The Museum of Contemporary Art Detroit (MOCAD) announces Gratiot Griot, the first solo museum exhibition of mixed media collage artist Judy Bowman. This exhibition will present new works alongside older collages by the artist that invite viewers to engage with the rich cultural tapestry of life across the African diaspora. Gratiot Griot will be on view at MOCAD from October 29, 2022 – March 25, 2023.
Born and raised in Detroit’s legendary Black Bottom neighborhood, just off of the iconic Gratiot Avenue, Bowman creates visual works inspired by stories of African American life. Collaged images depict and highlight the intimate landscape of neighborhoods, homes and gathering places – the iconic Belle Isle, cozy and colorful living rooms and popular street corners filled with small local businesses – that encouraged Bowman’s development as a griot. In West African tradition, a griot is a storyteller who, through creative performance, preserves and shares the cultural legacy and histories of their people. Gratiot Griot highlights Bowman’s extensive career as a storyteller.
Bowman’s family moved from Georgia to Detroit, MI in the 1950’s so that her father could work inthe factories and provide a middle-class lifestyle. When they first moved to the city, friends opened their arms and their home in Black Bottom to Judy’s family, which quickly set the tone for the soulful relationships their community would always stand for. Friends became like relatives, living together for years at a time. When Bowman’s father purchased their own house, they continued to pay the support and generosity forward, over time welcoming 21 different families to live with them. This infinitely influenced the artist, whose collaging is reflective of the familial assemblage. Like the members of the community depicted in her work, the handmade archival paper she combines comes from many places.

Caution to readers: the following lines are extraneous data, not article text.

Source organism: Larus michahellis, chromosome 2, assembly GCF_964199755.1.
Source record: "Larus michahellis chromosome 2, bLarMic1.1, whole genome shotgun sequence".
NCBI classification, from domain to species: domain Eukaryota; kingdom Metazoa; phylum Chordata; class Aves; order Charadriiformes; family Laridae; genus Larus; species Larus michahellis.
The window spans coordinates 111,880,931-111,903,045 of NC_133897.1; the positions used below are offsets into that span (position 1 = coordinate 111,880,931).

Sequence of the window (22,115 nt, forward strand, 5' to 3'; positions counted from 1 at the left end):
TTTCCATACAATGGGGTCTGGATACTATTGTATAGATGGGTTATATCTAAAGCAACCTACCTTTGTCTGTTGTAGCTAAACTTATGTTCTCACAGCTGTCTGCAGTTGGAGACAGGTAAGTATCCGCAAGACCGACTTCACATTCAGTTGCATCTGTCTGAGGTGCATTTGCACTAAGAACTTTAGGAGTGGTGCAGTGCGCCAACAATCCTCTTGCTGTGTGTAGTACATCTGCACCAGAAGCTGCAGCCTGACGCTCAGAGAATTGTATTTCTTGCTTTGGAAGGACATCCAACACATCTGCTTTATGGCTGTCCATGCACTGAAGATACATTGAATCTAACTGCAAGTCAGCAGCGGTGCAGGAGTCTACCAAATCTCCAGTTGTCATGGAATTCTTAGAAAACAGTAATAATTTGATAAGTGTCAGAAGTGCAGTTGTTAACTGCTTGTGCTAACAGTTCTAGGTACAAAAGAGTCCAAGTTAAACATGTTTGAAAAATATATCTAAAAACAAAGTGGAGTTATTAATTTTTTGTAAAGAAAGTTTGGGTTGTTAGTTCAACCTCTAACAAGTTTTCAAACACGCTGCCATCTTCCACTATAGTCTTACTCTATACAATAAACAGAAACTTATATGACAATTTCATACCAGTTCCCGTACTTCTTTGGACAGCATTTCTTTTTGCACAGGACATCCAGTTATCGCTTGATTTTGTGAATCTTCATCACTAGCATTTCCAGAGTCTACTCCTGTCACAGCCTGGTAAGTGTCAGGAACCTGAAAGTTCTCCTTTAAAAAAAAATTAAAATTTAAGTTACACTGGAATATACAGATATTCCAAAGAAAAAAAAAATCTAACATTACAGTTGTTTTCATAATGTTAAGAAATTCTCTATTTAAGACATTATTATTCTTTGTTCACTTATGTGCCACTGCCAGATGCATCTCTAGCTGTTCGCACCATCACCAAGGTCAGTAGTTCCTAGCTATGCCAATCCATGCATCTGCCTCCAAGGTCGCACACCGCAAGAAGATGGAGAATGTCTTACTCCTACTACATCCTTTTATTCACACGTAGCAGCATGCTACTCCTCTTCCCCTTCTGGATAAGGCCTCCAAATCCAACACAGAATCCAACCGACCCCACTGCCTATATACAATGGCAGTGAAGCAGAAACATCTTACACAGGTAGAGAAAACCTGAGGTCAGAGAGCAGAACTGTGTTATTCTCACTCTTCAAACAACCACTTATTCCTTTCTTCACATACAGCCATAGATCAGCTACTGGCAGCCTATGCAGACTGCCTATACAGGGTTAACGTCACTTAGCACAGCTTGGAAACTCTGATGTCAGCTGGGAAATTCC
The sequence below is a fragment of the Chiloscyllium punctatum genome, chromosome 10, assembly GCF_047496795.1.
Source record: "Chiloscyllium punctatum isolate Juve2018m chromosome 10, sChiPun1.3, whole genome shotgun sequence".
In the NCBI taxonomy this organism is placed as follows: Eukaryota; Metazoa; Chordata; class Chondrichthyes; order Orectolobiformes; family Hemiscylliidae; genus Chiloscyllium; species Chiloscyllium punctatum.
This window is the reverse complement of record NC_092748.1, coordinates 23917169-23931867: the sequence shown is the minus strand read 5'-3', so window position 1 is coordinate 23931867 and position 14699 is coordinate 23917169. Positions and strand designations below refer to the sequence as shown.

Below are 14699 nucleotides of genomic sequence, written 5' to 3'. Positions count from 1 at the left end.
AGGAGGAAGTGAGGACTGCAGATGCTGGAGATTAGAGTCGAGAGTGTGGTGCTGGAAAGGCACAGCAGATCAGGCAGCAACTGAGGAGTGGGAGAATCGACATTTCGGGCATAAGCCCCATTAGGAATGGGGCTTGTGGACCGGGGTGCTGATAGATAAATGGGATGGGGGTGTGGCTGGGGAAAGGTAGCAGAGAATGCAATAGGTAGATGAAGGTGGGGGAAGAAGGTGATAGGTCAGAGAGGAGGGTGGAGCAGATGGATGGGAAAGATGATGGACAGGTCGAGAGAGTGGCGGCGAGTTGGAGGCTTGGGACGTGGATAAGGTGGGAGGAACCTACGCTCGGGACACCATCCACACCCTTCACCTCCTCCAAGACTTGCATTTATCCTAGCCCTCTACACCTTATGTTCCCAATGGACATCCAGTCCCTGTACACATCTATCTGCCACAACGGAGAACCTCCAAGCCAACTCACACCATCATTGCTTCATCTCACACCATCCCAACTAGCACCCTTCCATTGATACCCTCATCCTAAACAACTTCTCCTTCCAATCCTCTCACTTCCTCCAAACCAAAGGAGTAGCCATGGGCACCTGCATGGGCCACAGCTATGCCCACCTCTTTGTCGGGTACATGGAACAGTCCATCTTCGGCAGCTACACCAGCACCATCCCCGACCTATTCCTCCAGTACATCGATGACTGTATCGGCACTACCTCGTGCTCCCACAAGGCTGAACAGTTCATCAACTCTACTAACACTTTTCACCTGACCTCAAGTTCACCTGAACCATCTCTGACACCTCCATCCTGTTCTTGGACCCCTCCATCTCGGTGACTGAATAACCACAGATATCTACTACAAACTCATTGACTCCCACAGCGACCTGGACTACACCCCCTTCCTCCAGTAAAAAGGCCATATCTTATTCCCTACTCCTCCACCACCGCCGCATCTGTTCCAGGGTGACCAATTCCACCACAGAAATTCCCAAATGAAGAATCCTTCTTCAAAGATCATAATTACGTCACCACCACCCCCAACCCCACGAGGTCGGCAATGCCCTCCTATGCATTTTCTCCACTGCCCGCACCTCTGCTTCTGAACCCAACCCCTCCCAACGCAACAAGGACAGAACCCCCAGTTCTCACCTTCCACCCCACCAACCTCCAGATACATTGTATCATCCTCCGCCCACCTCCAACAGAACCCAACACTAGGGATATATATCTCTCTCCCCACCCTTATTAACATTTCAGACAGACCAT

Sourcing paper worldwide has lent itself to Bowman’s ability to depict Detroit swag. She recreates mixes of colors, textures and patterns attributed to local fashions and home interiors that are as vibrantly decorated as the outfits her family and friends are known for wearing. It was of great importance to her father that everyday the family would make a ritual of bathing afterwork or school and dress in their finest for dinner. This custom led her siblings and cousins to express themselves through style, and the future artist applied it to her collages, coordinating paper in the same way that everyone else was coordinating their apparel.
Like the cultural traditions of craftsmanship, the bond and importance of family is understood internationally like an unspoken language of its own. As such, Bowman’s body of work, though specific to Detroit’s historical Black Bottom and the generations that now make up the city’s community, bonds an audience with emotive storytelling.
Gratiot Griot is organized by the Museum of Contemporary Art Detroit. This exhibition issupported by the Ford Foundation and Karen Bacon